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Snails and Slugs

A PPQ 526 plant pest permit is required for the importation or interstate movement of mollusks that feed upon or infest plants or plant products. USDA permits are issued under the authority of 7 CFR 330. USDA may permit the interstate movement of snails or slugs for research purposes, educational use in classrooms, display in zoos as well as the importation for research and aquatic hobby trade. Authorization depends upon factors such as the risk the species poses if released to the environment, the level of containment at the research facility and the risk of contaminants during importation.

  • Apply for a Permit - Use PPQ Form 526, Application for permit to move live plant pests or noxious weeds.

 

Related Information

Live snails or slugs moved under the authority of PPQ Plant Pest Permits must not be released into the environment.

Snails in the genus Achatina ( e.g., Achatina fulica, the Giant African Snail), are specifically prohibited for both interstate movement and importation into the United States. The Giant African Snail poses a threat to both humans and plants. This snail species group is not only strictly prohibited from entering the United States but is safeguarded when discovered. For more information related to this risk, see the following:

 

Decollate snails ( Rumina decollata) and aquatic snails in the family Ampullaridae ( e.g., Pomacea canaliculata, channeled apple snail),with one exception, may not be imported or moved interstate except for research purposes into an APHIS inspected containment facility. One species complex in the family Ampullaridae, Pomacea bridgesii ( diffusa) may move interstate without a permit because these snails are not known to be agricultural pests but are primarily algae feeders. An import permit is required for aquatic snails in order to verify species and examine shipments for contaminants that are agricultural pests. Diseased snails that carry or vector human or livestock diseases may be imported with only a CDC permit (Centers for Disease Control).

Live snails cannot be imported into the United States for human consumption. Cooked, frozen or otherwise processed snails may be imported for this purpose. USDA does not require permits for dead snails or slugs. Under 7 CFR 330.200, “biological specimens of plant pests, in preservative or dried, may be imported without further restriction under this part, but subject to inspection on arrival in the United States to confirm the nature of the material and freedom from risk of plant pest dissemination.” The packages cannot contain any plant material, soil or other plant pests.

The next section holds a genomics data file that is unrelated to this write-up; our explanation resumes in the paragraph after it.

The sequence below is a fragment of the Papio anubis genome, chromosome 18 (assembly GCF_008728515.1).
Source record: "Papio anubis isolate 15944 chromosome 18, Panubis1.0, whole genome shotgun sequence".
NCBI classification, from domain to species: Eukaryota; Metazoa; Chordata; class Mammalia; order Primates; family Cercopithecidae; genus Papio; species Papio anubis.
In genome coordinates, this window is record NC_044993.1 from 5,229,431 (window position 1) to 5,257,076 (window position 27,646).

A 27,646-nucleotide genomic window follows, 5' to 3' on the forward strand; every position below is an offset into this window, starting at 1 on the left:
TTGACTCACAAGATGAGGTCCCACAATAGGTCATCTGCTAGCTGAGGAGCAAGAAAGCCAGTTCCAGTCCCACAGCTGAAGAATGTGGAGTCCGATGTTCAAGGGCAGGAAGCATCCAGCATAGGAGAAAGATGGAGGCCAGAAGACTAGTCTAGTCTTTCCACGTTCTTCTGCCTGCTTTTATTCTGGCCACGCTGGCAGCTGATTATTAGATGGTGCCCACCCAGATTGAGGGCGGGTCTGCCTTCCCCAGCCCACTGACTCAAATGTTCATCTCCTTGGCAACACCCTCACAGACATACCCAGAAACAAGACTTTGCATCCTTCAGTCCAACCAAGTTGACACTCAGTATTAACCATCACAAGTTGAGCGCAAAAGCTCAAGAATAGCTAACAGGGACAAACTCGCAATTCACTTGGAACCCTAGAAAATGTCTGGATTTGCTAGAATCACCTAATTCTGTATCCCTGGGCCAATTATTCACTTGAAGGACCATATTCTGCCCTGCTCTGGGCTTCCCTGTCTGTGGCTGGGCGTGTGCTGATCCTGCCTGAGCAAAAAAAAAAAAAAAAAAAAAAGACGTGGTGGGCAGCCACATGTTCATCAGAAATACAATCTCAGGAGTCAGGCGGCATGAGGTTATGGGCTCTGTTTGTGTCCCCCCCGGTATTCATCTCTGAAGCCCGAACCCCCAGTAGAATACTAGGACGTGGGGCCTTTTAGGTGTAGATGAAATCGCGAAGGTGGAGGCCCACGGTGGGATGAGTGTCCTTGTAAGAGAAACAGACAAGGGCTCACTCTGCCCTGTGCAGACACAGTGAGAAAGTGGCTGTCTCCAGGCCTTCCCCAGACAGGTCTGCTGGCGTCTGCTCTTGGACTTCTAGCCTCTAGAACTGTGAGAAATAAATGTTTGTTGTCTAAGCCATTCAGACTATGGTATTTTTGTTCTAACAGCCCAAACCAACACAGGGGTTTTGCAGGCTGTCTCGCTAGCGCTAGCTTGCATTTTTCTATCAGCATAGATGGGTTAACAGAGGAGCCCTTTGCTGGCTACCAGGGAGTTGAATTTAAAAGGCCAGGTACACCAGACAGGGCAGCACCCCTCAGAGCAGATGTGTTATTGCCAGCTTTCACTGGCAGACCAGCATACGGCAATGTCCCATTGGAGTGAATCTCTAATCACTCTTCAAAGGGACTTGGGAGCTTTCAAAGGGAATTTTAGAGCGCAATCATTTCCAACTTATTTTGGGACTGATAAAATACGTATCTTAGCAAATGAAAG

USDA will authorize interstate movement of live snails for the purpose of establishing a snail farm. A PPQ 526 plant pest permit is required for snails that are agricultural pests. The permit applicant must obtain, in writing, State Agricultural Official concurrence before a movement permit will be issued. Guidance for establishing snail farms and methods of processing prior to shipping are provided by the USDA.

Information about Shipping Requirements and Red and White Labels

 

Information about Inspections

 

Frequently Asked Questions 
View a list of the commonly asked questions and concerns associated with the application process for the importation of live snails and slugs.

 

Mollusk Decision Matrix 
The Mollusk Decision Matrix may be used as a guideline for educators when deciding which snails or slugs to use in their classroom. The matrix lists ten snail and slug species and the specific states in which the USDA will authorize interstate movement. Please note that this matrix is subject to change at any time if the USDA receives new information on plant pest characteristic and pest status. Species may be removed from any given state at any time. Contact your State Plant Regulatory Office or the Pest Permit Evaluation Unit when in doubt.

 

Widely Prevalent Invertebrate Plant Pests and Pathogens 

 



Additional Information